Could Big HIPAA Settlements Be Coming?Privacy Attorney Adam Greene on Enforcement Trends
Federal regulators will likely announce a number of eye-popping financial settlements for HIPAA violations later this year as a result of breach investigations, predicts privacy attorney Adam Greene.
So far this year, the Department of Health and Human Services' Office for Civil Rights hasn't revealed any HIPAA settlement agreements with covered entities or business associates. But in an interview with Information Security Media Group during the HIMSS 2015 conference in Chicago, Greene predicts a big change in the second half of the year.
"We've heard anecdotally that [OCR] has a significant pipeline of unprecedented settlement agreements, meaning particularly high amounts [of financial penalties] and a particularly large number," says Greene, who formerly worked at OCR. "So it wouldn't be surprising for us to start seeing in the latter part of this year some really surprising settlement agreements with respect to potential record-breaking [financial penalties]. I think the delay, this gap in settlement agreements, relates to the change in leadership at OCR and for that new leadership to get settled in."
Last July, Jocelyn Samuels was named the new director of OCR. Samuels, who was formerly acting assistant attorney general for the Civil Rights Division at the U.S. Department of Justice, replaced Leon Rodriguez, who was named director of U.S. Citizenship and Immigration Services, a unit of the Department of Homeland Security.
In 2014, OCR announced six resolution agreements involving monetary penalties for cases involving violations of HIPAA. The biggest enforcement action was in May 2014, when OCR announced a $4.8 million settlement with New York-Presbyterian Hospital and Columbia University. That case involved a breach of unsecured patient data on a network, affecting about 6,800 patients.
"We see that [the time between] an actual [HIPAA] incident happening and an actual settlement agreement tends to be two to three years. And business associates were not being held liable by HHS for [HIPAA] compliance until September 2013," he notes. "So it seems that if you had a breach by a business associate at the end of 2013, that could lead to an investigation of the business associate ... and we could see the fruition of that investigation by the end of this year, but more likely next year."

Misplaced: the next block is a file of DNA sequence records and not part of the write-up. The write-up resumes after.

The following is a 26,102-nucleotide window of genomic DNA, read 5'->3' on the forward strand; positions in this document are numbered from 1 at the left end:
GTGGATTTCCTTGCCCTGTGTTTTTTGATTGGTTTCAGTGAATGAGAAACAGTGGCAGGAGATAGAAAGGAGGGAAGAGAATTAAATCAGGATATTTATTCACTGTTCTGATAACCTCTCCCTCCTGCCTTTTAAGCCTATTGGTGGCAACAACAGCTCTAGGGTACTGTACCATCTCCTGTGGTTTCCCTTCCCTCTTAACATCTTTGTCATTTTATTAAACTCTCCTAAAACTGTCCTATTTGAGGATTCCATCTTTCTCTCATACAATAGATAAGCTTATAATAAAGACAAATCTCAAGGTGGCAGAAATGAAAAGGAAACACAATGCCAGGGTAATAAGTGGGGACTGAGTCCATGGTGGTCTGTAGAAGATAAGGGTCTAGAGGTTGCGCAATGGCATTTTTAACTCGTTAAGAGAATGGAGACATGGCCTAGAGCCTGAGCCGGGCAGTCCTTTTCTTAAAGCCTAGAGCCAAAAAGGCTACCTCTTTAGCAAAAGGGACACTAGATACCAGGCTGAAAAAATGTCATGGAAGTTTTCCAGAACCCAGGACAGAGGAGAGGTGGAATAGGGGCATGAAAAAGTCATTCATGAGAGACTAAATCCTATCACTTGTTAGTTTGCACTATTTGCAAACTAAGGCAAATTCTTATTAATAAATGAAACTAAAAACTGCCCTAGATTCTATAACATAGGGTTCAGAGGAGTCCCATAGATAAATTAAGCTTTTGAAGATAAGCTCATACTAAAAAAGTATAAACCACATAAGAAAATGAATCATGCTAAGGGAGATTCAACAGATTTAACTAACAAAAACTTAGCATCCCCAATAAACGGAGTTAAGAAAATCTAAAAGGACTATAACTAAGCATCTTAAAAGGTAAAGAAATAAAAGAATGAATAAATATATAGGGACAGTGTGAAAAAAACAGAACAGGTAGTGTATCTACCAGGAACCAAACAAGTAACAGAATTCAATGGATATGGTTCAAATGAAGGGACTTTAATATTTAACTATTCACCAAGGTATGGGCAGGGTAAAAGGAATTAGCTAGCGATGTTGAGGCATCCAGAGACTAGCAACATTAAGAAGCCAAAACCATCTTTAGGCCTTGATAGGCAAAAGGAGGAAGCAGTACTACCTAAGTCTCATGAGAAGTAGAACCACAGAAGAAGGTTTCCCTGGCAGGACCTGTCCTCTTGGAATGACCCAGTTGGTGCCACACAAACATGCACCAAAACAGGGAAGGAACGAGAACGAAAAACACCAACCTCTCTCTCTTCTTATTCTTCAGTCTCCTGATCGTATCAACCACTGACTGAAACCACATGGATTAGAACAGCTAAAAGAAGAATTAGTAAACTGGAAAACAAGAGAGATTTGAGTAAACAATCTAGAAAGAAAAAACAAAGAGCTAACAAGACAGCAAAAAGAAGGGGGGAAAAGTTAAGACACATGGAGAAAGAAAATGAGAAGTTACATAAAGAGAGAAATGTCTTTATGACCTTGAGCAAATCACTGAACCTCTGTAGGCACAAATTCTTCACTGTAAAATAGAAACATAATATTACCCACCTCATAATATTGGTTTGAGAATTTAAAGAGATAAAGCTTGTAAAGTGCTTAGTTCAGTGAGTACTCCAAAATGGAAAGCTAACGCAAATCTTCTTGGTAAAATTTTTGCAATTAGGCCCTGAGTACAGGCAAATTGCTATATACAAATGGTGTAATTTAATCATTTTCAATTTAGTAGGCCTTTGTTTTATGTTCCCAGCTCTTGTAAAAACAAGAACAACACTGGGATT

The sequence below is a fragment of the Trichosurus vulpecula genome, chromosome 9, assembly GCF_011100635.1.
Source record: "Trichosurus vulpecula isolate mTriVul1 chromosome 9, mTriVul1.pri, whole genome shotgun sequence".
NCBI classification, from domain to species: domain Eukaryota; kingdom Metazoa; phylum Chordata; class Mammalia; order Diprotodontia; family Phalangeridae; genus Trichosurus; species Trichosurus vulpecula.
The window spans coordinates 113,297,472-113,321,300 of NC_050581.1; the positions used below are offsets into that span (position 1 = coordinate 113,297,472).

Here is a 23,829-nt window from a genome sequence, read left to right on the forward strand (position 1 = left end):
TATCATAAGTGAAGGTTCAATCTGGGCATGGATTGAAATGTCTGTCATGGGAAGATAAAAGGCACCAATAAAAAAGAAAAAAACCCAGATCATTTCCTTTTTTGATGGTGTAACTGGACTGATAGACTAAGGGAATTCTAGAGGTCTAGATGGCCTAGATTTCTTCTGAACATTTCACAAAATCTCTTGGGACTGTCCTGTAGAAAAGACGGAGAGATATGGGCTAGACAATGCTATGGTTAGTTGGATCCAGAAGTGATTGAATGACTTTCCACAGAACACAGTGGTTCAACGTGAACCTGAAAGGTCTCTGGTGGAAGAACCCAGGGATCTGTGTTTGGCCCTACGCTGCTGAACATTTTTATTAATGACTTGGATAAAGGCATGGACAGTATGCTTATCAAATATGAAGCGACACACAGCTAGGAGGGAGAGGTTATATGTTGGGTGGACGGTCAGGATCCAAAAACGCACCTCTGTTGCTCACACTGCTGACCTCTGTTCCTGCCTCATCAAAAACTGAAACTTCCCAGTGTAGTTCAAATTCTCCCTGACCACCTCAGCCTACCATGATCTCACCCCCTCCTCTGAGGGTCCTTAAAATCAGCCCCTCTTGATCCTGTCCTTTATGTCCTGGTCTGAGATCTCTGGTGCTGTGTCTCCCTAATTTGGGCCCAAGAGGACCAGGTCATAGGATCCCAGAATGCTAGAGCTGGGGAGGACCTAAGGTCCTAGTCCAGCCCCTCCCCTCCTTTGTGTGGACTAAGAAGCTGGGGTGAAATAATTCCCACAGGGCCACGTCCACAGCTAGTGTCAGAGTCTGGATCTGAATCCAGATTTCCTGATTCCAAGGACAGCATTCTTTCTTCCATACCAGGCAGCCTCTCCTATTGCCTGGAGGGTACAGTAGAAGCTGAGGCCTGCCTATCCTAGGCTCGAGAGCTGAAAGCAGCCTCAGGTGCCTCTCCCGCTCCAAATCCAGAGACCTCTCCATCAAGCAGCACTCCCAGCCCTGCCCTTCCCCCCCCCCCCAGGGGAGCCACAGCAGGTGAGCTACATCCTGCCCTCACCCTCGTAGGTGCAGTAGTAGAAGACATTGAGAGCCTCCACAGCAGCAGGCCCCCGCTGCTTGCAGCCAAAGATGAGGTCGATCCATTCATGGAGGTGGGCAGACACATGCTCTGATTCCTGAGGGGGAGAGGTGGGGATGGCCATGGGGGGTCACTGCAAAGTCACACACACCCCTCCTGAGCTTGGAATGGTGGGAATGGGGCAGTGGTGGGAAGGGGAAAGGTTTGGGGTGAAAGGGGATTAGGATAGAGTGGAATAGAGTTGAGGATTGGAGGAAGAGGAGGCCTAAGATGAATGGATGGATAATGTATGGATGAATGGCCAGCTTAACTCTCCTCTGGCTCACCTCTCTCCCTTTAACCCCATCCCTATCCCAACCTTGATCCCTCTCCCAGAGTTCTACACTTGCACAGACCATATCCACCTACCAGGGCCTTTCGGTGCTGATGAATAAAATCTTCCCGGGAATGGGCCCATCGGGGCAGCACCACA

In the interview, Greene also discusses:
- What's likely to come next in OCR's plans for a permanent HIPAA compliance audit program, which has been on hold since 2012;
- The OCR enforcement activities that organizations should be most worried about;
- Why the Centers for Medicare and Medicaid Services is proposing to lower the requirements for patients electronically accessing their health records in Stages 1 and 2 of the HITECH Act "meaningful use" financial incentive program for electronic health records.
As a partner at the law firm Davis Wright Tremaine LLP in Washington, Greene specializes in HIPAA and HITECH Act issues. He formerly was senior health information technology and privacy specialist at the HHS Office for Civil Rights, where he played a significant role in administering and enforcing the HIPAA privacy, security and breach notification rules.
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